[thelist] Do women view web pages differently from men?

Fortune Elkins fortune_elkins at summithq.com
Thu Apr 5 14:10:51 CDT 2001

so a couple wrote me about that text-links yahoo article from the new york
times...i'm posting it in full for those interested.

check out paragraphs 6, 7, and 8:

December 11, 2000
In Search for Online Success, 'Easy Does It' Is Good Theme
In the beginning there was a gray void and onto it were black letters. Some
of the letters became blue and were underlined. These were links, and they
begat other links.

And so were the very first Web pages models of brutish simplicity - raw
information and links to more information.

But it did not take long for people to see a world of possibilities in the
new technology. Type styles and colors multiplied. Then came graphics. And
soon Web-browser software could be turned into radios and televisions, stock
tickers, personal shoppers, secret decoder rings and much, much more.

But now, many generations into the development of the Web, it is clear that
the dominant species are those that have the most in common with their blue
and gray ancestors: simplicity.

The No. 1 Web site continues to be Yahoo, as it has been for most of the
Web's existence. Yahoo today is far more than the index of Web pages set up
as a graduate school project by Jerry Yang and David Filo. And yet typing
www.yahoo.com today elicits a Web site that looks remarkably similar to
their first draft. 

"From the very beginning, we saw the Web as a tool and wanted to let users
get the information they wanted in the quickest, most straightforward way,"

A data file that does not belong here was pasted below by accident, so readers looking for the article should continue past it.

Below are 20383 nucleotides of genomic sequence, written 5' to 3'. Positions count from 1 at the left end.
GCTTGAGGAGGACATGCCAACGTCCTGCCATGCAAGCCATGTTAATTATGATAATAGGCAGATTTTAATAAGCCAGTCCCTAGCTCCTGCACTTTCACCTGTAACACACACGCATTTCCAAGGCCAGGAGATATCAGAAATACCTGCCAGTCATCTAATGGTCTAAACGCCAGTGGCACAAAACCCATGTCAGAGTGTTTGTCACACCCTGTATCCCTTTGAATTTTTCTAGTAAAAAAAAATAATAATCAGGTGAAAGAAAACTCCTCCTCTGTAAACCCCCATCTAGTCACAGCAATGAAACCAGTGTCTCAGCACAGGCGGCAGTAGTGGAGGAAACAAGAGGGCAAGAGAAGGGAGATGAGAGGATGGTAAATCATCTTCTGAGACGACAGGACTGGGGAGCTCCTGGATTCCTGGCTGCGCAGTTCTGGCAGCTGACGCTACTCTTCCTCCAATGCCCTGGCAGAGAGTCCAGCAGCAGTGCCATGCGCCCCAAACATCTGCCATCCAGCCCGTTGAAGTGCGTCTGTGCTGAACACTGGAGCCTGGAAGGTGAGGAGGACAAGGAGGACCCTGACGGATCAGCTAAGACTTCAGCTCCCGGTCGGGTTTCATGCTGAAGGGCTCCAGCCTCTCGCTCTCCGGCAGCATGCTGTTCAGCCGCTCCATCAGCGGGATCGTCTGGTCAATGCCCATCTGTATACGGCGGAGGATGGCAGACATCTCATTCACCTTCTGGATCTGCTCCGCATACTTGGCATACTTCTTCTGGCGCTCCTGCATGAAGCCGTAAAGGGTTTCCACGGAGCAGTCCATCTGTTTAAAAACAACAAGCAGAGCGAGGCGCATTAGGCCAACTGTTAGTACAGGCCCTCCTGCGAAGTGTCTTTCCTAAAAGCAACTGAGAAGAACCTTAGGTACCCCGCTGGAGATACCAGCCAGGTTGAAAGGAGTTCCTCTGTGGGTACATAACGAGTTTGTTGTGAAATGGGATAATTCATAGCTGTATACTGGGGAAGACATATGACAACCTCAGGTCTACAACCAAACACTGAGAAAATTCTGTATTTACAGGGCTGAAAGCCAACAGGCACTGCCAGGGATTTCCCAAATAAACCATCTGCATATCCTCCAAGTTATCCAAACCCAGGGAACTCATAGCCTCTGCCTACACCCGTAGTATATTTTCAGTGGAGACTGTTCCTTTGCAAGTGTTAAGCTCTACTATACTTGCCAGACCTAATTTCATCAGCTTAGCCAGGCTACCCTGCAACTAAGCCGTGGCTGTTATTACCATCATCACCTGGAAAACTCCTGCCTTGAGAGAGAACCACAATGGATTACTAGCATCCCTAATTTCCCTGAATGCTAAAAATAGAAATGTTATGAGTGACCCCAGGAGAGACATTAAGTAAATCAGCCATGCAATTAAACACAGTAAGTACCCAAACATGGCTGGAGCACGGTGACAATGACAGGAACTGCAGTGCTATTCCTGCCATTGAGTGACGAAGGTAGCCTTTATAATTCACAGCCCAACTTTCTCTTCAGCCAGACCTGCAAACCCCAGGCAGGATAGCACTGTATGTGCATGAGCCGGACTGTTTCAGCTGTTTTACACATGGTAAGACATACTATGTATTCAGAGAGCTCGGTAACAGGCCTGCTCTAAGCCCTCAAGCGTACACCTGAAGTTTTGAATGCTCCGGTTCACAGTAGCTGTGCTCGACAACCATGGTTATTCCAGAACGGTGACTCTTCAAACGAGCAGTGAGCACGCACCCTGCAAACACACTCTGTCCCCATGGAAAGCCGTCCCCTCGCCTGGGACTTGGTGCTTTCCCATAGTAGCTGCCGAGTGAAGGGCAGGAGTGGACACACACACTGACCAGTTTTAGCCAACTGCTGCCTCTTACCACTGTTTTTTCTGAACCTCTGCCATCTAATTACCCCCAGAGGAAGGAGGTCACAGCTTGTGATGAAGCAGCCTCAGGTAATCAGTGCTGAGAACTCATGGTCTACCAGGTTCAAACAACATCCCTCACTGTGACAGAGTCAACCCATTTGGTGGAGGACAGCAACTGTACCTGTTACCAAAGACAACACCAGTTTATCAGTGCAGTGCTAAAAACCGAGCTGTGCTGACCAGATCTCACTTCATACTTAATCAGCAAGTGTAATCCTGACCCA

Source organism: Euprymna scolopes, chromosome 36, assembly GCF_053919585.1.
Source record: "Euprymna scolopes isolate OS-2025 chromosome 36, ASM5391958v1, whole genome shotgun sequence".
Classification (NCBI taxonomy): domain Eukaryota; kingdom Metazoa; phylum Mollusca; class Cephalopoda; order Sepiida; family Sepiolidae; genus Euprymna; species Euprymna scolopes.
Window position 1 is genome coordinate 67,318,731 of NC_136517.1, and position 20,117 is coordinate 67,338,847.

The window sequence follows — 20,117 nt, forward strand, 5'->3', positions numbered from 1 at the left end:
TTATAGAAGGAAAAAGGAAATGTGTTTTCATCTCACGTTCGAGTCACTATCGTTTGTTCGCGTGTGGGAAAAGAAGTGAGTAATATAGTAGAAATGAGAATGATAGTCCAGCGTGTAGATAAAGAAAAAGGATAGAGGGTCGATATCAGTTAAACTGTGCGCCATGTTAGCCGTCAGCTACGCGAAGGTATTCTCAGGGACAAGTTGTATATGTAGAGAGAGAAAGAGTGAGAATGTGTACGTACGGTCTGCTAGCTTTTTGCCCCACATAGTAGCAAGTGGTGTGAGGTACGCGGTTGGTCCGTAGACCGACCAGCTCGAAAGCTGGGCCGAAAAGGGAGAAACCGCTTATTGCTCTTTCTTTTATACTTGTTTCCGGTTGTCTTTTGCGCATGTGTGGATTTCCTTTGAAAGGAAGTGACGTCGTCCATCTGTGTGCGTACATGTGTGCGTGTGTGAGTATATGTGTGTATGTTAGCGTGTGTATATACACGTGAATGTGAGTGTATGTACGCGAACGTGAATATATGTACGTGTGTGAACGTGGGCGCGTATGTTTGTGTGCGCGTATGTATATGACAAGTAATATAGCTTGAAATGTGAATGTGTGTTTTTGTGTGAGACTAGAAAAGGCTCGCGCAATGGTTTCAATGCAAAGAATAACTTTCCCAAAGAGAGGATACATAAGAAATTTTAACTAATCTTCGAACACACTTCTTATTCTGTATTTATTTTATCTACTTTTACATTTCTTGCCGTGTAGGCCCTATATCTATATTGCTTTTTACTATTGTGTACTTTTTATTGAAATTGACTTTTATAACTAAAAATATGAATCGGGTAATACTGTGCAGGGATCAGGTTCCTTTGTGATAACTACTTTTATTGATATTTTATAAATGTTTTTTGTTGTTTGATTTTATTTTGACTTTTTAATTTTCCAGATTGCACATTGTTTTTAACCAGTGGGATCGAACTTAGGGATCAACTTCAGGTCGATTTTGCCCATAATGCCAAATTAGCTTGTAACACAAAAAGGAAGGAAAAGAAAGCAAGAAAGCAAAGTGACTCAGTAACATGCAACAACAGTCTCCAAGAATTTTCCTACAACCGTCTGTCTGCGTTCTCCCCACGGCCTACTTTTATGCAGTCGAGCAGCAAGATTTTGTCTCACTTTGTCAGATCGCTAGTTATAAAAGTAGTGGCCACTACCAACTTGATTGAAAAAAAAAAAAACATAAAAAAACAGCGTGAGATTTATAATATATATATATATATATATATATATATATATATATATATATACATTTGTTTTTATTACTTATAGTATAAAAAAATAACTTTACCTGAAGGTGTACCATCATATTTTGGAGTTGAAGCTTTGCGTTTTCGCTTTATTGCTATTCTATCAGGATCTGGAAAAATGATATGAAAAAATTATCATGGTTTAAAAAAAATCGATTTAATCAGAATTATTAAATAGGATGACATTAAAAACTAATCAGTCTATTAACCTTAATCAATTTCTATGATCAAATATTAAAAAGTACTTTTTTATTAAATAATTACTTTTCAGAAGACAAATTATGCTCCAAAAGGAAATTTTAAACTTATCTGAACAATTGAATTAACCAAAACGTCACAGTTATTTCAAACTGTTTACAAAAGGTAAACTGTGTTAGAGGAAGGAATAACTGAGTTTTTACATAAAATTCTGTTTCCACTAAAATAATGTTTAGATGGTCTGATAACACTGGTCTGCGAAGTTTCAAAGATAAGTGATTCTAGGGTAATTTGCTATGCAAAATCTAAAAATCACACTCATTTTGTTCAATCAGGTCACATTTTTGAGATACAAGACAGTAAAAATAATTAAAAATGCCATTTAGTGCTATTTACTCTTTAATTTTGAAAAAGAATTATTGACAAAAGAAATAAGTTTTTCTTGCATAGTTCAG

said Henry Sohn, a longtime Yahoo producer who is now a vice president in
charge of much of the site's design. 

In test after test, Yahoo executives find, for example, that users are much
more likely to click on underlined text links than on graphically more
attractive buttons. Indeed, the brief history of the Web is filled with
complex solutions to simple problems that attracted more publicity than

Consider credit card security. Initially, fear of fraud kept millions of
people from shopping online. Banking organizations developed an elaborate
system using the latest security technology that would prevent nearly any
known source of fraud. But it required every user to download and configure
an electronic wallet. Few did. Eventually, tens of millions of people became
comfortable typing their credit card numbers onto retailers' Web pages -
most of which use an automated security system built into browser software
that, it seems, is good enough.

Or recall another early high-buzz Web technology: collaborative filtering.
Sites like Firefly (since bought and dismantled by Microsoft) invited users
to type in the titles and artists for all their favorite music, for
instance, in order to learn what else they might care to listen to, based on
users with similar tastes. No one but a few graduate students bothered. 

Collaborative filtering does thrive, but only in a form that requires not a
key stroke of extra work by users. Amazon.com, uses it to automatically
suggest book and CD titles to customers, after comparing their purchases
with the selections of other Amazon customers. 

In theory, the advent of high-speed broadband connections will popularize
some of the uses of the Web that have been nothing more than excruciating
teases, like watching video. But the experience so far shows this is not how
people are using their high-speed lines.

"We already have lots of users in the workplace where they have 10-megabit
connections," Mr. Sohn said. "They don't want a lot of whiz-bang features.
They just want the same site to work even faster."

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